At the end of the talks, Putin and Karimov signed documents on economic cooperation through 2012. Russian First Deputy Prime Minister Sergei Ivanov and Uzbek First Deputy Prime Minister Rustam Azimov signed an agreement on integrating the Tashkent Chkalov Aviation Production Association and Russia’s United Aircraft-Building Corporation (UABC). The Foreign Ministries also agreed on a cooperation program for 2008. “The signing of the document on the integration of the Tashkent-based plant, which is already part of the UABC, is an unprecedented case,” Karimov confirmed. This agreement is being hailed as a model for future joint economic cooperation, which will see leading Uzbek companies working alongside Russian counterparts. Later, Karimov met Lukoil head Vagit Alekperov; the two “discussed developing relations in the oil and gas sphere” (Interfax, Uzbek TV First Channel, February 6).
Uzbek television broadcast a program on February 5 promoting a more cooperative approach toward combating international terrorism. Far from advocating a “crackdown,” it highlighted the cases of individuals who had trained as terrorists in Afghanistan and Pakistan, only to later renounce their terrorist affiliation and benefit from Karimov’s 2000 initiative allowing those who joined terrorist groups by “mistake” to be pardoned. The program, “Tracing the Evil,” featured interviews with Uzbek nationals once recruited by international terrorists and taken abroad, particularly to Afghanistan and Pakistan. The program called on the Uzbek people to jointly counter the aims of terrorist groups and to protect the homeland. Uzbekistan faces real terrorist threats emanating from Afghanistan and the tribal areas of Pakistan, which trouble the Uzbek power ministries. Karimov appears to be signaling interest in pursuing a more cooperative counter-terrorist strategy linked to Afghanistan. Western policymakers should avoid misreading the signals (Uzbek TV First Channel, February 5).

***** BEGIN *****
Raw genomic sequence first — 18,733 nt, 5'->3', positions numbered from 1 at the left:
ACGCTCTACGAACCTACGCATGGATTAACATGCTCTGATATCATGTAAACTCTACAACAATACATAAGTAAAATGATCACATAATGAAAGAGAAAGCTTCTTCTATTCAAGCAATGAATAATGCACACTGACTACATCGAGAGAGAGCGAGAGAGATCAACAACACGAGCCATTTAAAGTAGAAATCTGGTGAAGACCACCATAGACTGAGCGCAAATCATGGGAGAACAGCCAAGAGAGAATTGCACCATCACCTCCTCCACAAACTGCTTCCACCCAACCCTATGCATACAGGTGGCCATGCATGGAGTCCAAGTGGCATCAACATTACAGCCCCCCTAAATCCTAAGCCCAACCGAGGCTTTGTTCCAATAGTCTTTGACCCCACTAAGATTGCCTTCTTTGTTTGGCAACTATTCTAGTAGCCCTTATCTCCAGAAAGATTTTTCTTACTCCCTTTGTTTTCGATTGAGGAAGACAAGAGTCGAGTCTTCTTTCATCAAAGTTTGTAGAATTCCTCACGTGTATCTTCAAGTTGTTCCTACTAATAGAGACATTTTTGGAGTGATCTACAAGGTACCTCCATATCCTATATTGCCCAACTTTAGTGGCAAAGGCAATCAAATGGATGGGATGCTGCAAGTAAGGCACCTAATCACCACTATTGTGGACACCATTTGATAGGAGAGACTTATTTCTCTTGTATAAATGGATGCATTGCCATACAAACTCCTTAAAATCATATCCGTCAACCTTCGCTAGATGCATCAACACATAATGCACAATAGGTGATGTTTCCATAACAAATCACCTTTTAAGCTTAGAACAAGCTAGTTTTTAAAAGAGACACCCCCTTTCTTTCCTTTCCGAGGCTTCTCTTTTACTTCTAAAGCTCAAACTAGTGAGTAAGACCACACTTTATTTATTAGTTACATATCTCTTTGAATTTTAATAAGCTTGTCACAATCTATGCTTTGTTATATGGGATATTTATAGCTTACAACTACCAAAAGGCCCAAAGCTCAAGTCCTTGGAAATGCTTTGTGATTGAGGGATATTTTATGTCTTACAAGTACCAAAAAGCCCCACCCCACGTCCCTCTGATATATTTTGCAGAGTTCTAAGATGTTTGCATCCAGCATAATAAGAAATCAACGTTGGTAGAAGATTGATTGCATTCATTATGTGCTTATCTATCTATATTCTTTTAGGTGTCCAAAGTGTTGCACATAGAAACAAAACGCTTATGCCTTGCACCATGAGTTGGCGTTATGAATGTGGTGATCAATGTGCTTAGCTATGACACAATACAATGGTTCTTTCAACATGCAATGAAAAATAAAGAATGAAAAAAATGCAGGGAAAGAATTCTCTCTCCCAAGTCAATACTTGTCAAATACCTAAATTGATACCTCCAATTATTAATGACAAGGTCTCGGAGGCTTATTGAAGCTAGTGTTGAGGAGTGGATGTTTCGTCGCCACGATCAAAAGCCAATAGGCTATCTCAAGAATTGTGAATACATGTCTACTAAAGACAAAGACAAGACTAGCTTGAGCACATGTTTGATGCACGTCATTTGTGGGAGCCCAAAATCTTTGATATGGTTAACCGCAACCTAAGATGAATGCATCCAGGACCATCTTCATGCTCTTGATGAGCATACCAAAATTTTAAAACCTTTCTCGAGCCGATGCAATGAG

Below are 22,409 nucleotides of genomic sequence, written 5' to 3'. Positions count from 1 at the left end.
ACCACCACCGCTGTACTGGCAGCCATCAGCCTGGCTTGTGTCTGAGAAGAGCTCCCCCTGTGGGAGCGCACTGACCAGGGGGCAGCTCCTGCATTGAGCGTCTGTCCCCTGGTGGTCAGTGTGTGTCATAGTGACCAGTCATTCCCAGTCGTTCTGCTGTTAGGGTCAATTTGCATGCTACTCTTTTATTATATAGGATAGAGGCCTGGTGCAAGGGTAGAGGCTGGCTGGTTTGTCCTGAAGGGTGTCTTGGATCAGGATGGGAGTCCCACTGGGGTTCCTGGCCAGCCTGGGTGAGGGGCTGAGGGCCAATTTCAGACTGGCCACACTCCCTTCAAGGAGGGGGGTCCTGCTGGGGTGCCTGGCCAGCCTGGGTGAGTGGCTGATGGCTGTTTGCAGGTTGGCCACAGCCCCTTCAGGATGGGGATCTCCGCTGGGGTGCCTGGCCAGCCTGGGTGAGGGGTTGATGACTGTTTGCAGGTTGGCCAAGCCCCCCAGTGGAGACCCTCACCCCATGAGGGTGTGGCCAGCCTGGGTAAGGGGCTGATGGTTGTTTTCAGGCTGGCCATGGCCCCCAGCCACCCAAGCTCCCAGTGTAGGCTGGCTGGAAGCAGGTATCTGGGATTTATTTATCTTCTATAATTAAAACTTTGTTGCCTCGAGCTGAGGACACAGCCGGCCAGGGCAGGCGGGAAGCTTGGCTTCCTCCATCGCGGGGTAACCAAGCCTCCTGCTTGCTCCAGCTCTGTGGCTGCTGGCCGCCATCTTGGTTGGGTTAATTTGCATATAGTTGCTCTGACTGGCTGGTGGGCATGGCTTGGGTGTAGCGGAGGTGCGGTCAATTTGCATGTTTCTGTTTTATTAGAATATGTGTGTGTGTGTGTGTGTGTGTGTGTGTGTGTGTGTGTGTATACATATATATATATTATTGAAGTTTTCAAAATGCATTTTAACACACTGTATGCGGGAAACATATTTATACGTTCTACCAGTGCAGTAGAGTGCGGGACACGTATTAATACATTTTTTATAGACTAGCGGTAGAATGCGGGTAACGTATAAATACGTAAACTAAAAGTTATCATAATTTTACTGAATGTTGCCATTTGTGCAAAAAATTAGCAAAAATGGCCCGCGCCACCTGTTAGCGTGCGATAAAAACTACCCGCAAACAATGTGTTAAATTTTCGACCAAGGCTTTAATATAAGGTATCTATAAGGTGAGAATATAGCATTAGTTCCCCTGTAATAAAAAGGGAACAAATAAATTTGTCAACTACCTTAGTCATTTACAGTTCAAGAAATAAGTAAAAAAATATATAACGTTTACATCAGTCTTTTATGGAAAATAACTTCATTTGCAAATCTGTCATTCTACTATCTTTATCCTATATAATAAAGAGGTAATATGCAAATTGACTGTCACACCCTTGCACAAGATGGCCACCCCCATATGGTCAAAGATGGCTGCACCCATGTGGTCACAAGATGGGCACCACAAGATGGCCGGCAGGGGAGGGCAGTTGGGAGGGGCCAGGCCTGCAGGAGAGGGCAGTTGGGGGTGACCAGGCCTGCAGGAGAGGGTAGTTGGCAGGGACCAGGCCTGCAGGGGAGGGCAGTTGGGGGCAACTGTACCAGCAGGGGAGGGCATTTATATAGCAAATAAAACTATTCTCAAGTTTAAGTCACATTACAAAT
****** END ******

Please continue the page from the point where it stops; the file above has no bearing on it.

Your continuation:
The common theme in Uzbekistan’s economic cooperation with Russia and its military requirements relates to technology; Tashkent wants to attract investments in both sectors. In military terms, this marks a crucial time for Uzbekistan, as it may well be one of the leading beneficiaries of what the Kremlin refers to as a new arms race, which it claims it wanted to avoid. As Russia develops a new military strategy to cope with the mounting pressure to upgrade and introduce new technologies into its armed forces, there may be indirect benefits for its Central Asian partners. Uzbekistan is likely to benefit more from this, as neighboring Kazakhstan has only been trying to match Uzbekistan’s military strength in recent years, but Astana has a much more diverse approach to procuring foreign military assistance. Karimov, on the other hand, wants high-tech military assets from Russia to enhance Uzbekistan’s independent military capabilities to respond to modern security challenges. He is also looking beyond Putin to his likely successor, Medvedev, to cement bilateral ties.